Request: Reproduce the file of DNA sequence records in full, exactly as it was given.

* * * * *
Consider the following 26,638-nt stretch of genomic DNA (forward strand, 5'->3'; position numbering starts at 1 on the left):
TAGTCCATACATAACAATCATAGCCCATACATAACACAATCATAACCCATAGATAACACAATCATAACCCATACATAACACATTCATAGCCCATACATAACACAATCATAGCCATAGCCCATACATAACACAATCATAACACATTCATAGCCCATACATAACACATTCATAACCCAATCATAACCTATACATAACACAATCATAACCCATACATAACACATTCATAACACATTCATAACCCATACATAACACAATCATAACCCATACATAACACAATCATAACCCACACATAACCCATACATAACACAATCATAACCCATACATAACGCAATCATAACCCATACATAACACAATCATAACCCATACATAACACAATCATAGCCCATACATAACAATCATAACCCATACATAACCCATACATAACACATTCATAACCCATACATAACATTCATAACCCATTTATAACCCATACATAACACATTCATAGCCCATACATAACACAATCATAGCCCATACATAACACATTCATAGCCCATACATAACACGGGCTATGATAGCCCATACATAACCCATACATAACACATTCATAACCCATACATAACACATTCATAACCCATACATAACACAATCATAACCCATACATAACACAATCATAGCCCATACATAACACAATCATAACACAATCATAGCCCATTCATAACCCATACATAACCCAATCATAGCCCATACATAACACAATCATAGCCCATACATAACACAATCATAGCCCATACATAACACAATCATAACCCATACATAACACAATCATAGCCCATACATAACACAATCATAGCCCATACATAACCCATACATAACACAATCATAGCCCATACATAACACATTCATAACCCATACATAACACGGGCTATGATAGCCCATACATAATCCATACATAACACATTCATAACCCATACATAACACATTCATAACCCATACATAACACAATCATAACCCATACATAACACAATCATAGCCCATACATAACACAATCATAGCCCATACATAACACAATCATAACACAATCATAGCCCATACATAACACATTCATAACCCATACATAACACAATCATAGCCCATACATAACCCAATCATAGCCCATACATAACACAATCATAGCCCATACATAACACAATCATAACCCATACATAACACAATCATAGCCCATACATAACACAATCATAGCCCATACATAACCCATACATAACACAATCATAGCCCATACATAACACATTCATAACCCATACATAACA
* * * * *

Consider the following 26,638-nt stretch of genomic DNA (forward strand, 5'->3'; position numbering starts at 1 on the left):
TAGTCCATACATAACAATCATAGCCCATACATAACACAATCATAACCCATAGATAACACAATCATAACCCATACATAACACATTCATAGCCCATACATAACACAATCATAGCCATAGCCCATACATAACACAATCATAACACATTCATAGCCCATACATAACACATTCATAACCCAATCATAACCTATACATAACACAATCATAACCCATACATAACACATTCATAACACATTCATAACCCATACATAACACAATCATAACCCATACATAACACAATCATAACCCACACATAACCCATACATAACACAATCATAACCCATACATAACGCAATCATAACCCATACATAACACAATCATAACCCATACATAACACAATCATAGCCCATACATAACAATCATAACCCATACATAACCCATACATAACACATTCATAACCCATACATAACATTCATAACCCATTTATAACCCATACATAACACATTCATAGCCCATACATAACACAATCATAGCCCATACATAACACATTCATAGCCCATACATAACACGGGCTATGATAGCCCATACATAACCCATACATAACACATTCATAACCCATACATAACACATTCATAACCCATACATAACACAATCATAACCCATACATAACACAATCATAGCCCATACATAACACAATCATAACACAATCATAGCCCATTCATAACCCATACATAACCCAATCATAGCCCATACATAACACAATCATAGCCCATACATAACACAATCATAGCCCATACATAACACAATCATAACCCATACATAACACAATCATAGCCCATACATAACACAATCATAGCCCATACATAACCCATACATAACACAATCATAGCCCATACATAACACATTCATAACCCATACATAACACGGGCTATGATAGCCCATACATAATCCATACATAACACATTCATAACCCATACATAACACATTCATAACCCATACATAACACAATCATAACCCATACATAACACAATCATAGCCCATACATAACACAATCATAGCCCATACATAACACAATCATAACACAATCATAGCCCATACATAACACATTCATAACCCATACATAACACAATCATAGCCCATACATAACCCAATCATAGCCCATACATAACACAATCATAGCCCATACATAACACAATCATAACCCATACATAACACAATCATAGCCCATACATAACACAATCATAGCCCATACATAACCCATACATAACACAATCATAGCCCATACATAACACATTCATAACCCATACATAACA